Clearly some people get the mssage, but a core group among his followers won’t accept the truth about 9/11 even from a revered leader like Paul. The response you can see on the message thread which goes with the video shows how delusional his truther followers are. One writes “yeah sure.. he can’t say it was a total inside job even though IT WAS. You have to be cautious about these harsh comments.” Another rationalizes away Paul’s statements saying “I think Paul suspects that it was an inside job too, but he doesn’t want to cross that line, for it would completely ruin his presidential aspirations.”

Even though Paul is clearly rejecting the 9/11 conspiracy theories in these statements, that core group of crazy followers can’t accept the possibility that he disagrees with them and they have convinced themselves that Paul, who they revere for his truthfulness, is lying to protect himself and actually agrees with them no matter how many times he denies it.

There’s no question that Ron Paul’s relationship with the truthers, as with other fringe groups, is a mostly one-sided relationship. They like Paul, but he clearly doesn’t like them very much. He finds himself involuntarily saddled with a cadre of fanatical nuts who follow him around and end up associating themselves with his campaign and no matter what he says and does he can’t get rid of them. They don’t realize they’re dragging him down to defeat by tainting hm with their lunacy and he’s too nice a guy to tell them to go to hell.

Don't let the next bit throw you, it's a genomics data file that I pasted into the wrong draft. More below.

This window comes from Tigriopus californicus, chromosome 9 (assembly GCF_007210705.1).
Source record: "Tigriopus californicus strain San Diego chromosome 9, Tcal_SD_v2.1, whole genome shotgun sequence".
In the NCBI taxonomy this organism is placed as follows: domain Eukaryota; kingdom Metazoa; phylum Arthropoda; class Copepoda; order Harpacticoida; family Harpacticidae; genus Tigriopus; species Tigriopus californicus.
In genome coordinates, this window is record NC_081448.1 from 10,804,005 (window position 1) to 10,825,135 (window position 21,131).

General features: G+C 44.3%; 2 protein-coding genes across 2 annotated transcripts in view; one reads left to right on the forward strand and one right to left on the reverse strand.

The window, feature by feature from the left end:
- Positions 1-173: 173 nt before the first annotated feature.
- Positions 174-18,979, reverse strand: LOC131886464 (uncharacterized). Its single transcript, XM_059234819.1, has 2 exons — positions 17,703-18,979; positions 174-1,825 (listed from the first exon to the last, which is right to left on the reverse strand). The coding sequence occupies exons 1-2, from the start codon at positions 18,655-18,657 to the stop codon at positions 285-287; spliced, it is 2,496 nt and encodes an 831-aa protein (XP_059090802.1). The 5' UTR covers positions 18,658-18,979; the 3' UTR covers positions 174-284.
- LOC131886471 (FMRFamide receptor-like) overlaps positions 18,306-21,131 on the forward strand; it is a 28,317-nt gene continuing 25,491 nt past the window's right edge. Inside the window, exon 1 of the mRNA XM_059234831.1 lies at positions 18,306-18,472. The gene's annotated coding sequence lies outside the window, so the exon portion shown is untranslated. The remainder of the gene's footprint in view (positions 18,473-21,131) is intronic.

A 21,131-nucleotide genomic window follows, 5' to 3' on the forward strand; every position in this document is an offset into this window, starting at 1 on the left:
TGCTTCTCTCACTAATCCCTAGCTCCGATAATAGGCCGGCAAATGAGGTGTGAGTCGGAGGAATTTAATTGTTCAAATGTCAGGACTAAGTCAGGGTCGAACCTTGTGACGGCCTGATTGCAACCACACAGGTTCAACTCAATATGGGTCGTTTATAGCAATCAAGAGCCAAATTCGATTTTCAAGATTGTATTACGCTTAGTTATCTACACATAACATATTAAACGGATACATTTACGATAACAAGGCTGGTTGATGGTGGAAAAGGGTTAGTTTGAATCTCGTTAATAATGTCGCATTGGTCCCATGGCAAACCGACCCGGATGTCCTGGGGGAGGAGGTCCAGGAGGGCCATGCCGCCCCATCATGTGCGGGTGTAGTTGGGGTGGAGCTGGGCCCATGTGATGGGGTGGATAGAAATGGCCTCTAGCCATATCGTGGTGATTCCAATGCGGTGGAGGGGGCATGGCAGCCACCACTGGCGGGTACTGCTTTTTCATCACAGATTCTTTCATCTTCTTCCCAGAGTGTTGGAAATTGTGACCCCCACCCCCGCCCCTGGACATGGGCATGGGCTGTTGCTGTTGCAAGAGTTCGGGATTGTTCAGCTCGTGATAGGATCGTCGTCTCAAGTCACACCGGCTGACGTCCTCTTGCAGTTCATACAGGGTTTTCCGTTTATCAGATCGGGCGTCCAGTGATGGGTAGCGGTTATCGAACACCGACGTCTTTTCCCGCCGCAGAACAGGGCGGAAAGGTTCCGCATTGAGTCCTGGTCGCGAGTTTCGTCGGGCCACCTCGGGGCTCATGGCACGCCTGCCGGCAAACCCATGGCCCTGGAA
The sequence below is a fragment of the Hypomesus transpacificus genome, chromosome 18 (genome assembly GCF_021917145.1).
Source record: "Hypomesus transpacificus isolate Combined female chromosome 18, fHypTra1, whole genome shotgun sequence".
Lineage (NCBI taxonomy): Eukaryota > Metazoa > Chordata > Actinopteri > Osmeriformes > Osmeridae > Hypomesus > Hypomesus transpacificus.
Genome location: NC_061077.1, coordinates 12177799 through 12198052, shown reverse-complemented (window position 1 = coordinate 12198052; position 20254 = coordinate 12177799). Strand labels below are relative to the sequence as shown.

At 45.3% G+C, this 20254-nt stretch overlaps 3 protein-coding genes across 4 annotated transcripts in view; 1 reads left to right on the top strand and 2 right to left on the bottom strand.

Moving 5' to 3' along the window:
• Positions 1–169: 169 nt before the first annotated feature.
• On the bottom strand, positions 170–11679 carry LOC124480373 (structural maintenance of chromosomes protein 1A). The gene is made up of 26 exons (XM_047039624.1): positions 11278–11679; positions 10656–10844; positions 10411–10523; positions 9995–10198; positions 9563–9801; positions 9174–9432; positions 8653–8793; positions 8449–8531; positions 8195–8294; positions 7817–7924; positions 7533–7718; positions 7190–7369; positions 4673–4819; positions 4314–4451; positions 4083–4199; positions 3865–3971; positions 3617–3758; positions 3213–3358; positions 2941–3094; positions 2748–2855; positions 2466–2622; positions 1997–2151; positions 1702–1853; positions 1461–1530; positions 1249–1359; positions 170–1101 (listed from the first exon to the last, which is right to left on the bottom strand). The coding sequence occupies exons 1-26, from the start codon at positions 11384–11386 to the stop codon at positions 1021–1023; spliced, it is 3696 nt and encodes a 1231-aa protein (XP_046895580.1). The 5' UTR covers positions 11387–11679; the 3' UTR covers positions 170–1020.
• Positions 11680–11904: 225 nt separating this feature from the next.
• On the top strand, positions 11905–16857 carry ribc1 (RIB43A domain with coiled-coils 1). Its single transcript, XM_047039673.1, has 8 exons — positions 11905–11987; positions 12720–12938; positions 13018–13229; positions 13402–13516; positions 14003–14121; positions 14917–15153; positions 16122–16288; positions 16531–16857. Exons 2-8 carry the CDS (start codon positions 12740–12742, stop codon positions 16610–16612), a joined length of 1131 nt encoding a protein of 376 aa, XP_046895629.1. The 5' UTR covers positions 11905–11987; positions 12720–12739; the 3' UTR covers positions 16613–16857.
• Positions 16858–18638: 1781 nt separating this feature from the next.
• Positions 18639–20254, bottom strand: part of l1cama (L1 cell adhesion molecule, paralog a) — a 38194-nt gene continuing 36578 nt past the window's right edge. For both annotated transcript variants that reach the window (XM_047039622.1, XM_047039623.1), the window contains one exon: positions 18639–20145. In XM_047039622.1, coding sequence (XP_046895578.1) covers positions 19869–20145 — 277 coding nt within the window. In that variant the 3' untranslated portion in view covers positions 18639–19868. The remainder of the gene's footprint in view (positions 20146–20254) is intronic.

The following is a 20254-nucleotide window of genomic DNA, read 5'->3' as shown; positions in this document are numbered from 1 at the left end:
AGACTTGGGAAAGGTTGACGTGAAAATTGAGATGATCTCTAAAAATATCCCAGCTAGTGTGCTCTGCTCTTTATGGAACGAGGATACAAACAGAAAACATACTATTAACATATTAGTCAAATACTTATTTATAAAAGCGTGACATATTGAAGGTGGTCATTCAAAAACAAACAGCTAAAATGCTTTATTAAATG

It’s really a tragic situation and the irony of it is painful. Inevitably, when the behavior of his followers causes Paul to come up short in his last and greatest campaign in 2012, after the fact those followers will gather over a beer and blame his defeat on the grand conspiracy they also blame for 9/11, never understanding that it was them and their actions which doomed their hero, because they could not bring themselves to shut up and accept reality and listen to what he was actually telling them.

A version of this article originally appeared on